The moment I tell you “You’re ALL sexists,” some poor Jeremy is gonna wail out:
“But we’re not AAALLL like thaaat!!!”
But that’s precisely the point.
There’s something very significant about the fact that this is precisely the typical response to the (actually defensible) idea that the problem is “men…”
And not “the bad guys” who “spoil it” for all the “good guys.”
If you actually look at this kind of response, it really means:
I’m not an abuser, a sex offender, a pimp, a warmonger…
Ergo: I’m actually a REALLY REALLY GOOD GUY! SOMEBODY X ME!
So whenever you walk down the street, people don’t spit at you or curse at you for the way you treat women…
Hence, you CLEARLY treat all women with equal and absolute respect.
You just got yourself one hell of a non sequitur, huh?
Actually, the whole myth of the “good guy/bad guy” in gender relations is radically flawed.
Germaine Greer said:
Women have very little idea of how much men hate them.
But very few of the people who stop to point and laugh at this are prepared to also stop to look at the context of the original quotation…
If you’d actually read “The Female Eunuch,” you might know. But I guess that’s beneath you, right?…
And Andrea Dworkin was convinced that:
The problem is MEN.
But you assumed she was demonizing the entire “male community.” But you never seriously examined the logic of her view.
How about this one:
I, as a woman writer, am… not allowed to have any ambivalences, any hostilities, any raging questions, any passions, any concerns.
And elsewhere, in Dworkin’s book “Intercourse,” she spoke of how women have to:
Lower our voices.
Women are compelled to speak gently, and be generally reticent.
The thesis of the latter book has often been reduced solely to the strawman sound-bite that “all men are rapists” or “all (heterosexual?) sex is rape…”
But this fairly obvious straw-man-ning, if anything, strongly evidences Dworkin’s point about women not being equal partners in communication.
Yet, it’s worthwhile acknowledging that I have to be careful not to be the “Conspicuous Exception.”
Sadly, a proportion of us who criticize male-centered special pleading may unwittingly end up conducting our own self-indulgent “Thwarted Knight” projects…
In which case it would merely be a slight change from the proverbial whinge. “I’M not like that,” and not “WE…”
Hardly an improvement.
That’s the thing though…
The moment you start talking about how “men” behave, or any other group to which you belong, you risk becoming complicit with precisely the same logic.
That doesn’t mean “men shouldn’t talk about sexism.” Nor does it mean “all men must talk about sexism 24/7…”
But it does mean that whenever we do, we should be careful not to become the next White Knight.
And I know I use this phrase a lot:
But saying that you are, that I am, “not one of the BAD MEN” is setting one hell of a low bar.
Well, congratulations for having some basic human decency! Well done, kid!
Yeah like, you don’t beat your wife or your girlfriend, you don’t visit brothels, you aren’t a porn impresario…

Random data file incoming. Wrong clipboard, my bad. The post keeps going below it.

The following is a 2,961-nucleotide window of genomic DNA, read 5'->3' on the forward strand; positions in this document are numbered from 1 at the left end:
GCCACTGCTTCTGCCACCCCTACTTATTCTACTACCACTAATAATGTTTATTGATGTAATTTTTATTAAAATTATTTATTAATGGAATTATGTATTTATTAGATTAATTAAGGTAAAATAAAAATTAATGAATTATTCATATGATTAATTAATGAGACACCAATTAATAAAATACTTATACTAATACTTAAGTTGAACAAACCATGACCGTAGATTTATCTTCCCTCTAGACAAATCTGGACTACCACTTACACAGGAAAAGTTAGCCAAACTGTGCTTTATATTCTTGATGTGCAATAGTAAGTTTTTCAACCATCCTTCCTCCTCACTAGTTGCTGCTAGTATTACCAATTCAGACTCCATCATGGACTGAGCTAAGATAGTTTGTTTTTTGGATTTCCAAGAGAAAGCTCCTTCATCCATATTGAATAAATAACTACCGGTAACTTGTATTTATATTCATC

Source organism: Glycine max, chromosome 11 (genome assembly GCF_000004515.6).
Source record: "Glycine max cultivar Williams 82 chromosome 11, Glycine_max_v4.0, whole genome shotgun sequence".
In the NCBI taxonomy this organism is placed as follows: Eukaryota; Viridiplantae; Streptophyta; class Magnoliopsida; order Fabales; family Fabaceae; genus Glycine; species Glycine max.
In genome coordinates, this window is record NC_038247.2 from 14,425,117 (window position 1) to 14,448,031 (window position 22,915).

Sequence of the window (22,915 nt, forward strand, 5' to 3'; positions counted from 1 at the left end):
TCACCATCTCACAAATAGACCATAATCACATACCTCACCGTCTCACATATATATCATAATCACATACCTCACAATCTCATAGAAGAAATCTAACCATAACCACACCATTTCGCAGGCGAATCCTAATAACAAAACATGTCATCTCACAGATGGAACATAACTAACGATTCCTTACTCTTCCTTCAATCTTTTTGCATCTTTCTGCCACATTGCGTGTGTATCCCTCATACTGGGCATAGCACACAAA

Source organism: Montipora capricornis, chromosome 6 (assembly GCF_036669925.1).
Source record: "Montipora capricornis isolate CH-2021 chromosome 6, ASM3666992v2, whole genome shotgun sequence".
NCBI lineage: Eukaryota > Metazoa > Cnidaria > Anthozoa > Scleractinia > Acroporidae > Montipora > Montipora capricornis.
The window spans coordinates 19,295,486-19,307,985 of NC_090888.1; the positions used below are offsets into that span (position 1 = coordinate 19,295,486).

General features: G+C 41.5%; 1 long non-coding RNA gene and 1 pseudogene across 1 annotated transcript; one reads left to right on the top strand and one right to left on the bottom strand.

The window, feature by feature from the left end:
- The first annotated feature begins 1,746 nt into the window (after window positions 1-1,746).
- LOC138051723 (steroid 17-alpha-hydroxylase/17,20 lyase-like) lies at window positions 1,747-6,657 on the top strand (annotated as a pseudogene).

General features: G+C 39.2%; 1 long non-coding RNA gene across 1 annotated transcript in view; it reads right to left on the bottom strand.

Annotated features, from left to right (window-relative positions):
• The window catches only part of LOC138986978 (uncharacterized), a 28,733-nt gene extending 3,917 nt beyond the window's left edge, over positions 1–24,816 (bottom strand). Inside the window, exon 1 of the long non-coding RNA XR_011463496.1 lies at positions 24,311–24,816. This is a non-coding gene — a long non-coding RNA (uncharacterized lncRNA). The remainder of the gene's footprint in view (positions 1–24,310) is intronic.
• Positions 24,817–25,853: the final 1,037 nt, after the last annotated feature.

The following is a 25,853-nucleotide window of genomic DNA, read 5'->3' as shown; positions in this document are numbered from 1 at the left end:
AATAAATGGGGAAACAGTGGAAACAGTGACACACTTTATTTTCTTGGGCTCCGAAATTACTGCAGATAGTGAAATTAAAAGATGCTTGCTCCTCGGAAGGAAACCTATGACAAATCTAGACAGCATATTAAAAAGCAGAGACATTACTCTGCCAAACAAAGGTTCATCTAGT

It must have been SO DAMN HARD for you to restrain that vicious primal beast within you… right?
Nope. It must have been PRETTY BLOODY EASY for you to NOT do those things.
Yup! I’m afraid the fact that you are not one of the “bad guys” isn’t a sign that you are a wonderful person of excellent and awe-inspiring character.
… ACTUALLY, I’m afraid it merely means that you aren’t a scum-of-the-earth-kind-of-bastard-type who should be shitting out blast-chill budget meals behind bars this very moment.
Of course, the next self-pitying, semantically ludicrous wail is:
“But that’s LITERALLY moral equiiivaleeence!”
But while moral equivalence (as Thomas Sowell says) is “always moral self-exaltation,” I always think 99% of the self-exalting accusations of “moral equivalence” we see floating around are actually NOT about moral equivalence…
I’m not gonna unriddle this one for you in exhaustive detail.
But the point is NOT that “all men are evil.”
The point is that, as men, (yes, that’s ME too, as much as anyone) are often prone to be oblivious to some things, and to get complacent.
For example, if all a particular man is aware of is that he doesn’t curse or swear at a woman close to him, and that he doesn’t threaten or otherwise explicitly demean her…
Well, that would risk drawing away this man’s own attention (conveniently enough) that the “silencing” of women that Dworkin spoke of DOESN’T just mean the crudeness and violence of telling a woman to:
Yes, indirect forms of verbal violence can be perpetrated in a million subtle ways…
And, interestingly enough, this less “obvious” shutting-up process can be more obvious to one of the partners in the conversation (or “monologue”) than to the other…
Now… I wonder why that might be?
I’ll leave you to think about factors might allow men (ALL of us) to have such leeway.
Leeway which, interestingly enough…
Is not granted equally to every human being.
Disclaimer: I don’t intend any flippancy in this article. The line between ridiculing sexism and reinforcing it is a fine one. But I believe we can all think seriously about the importance of recognizing when any one of us may be complacently contributing to subtler forms of inequality.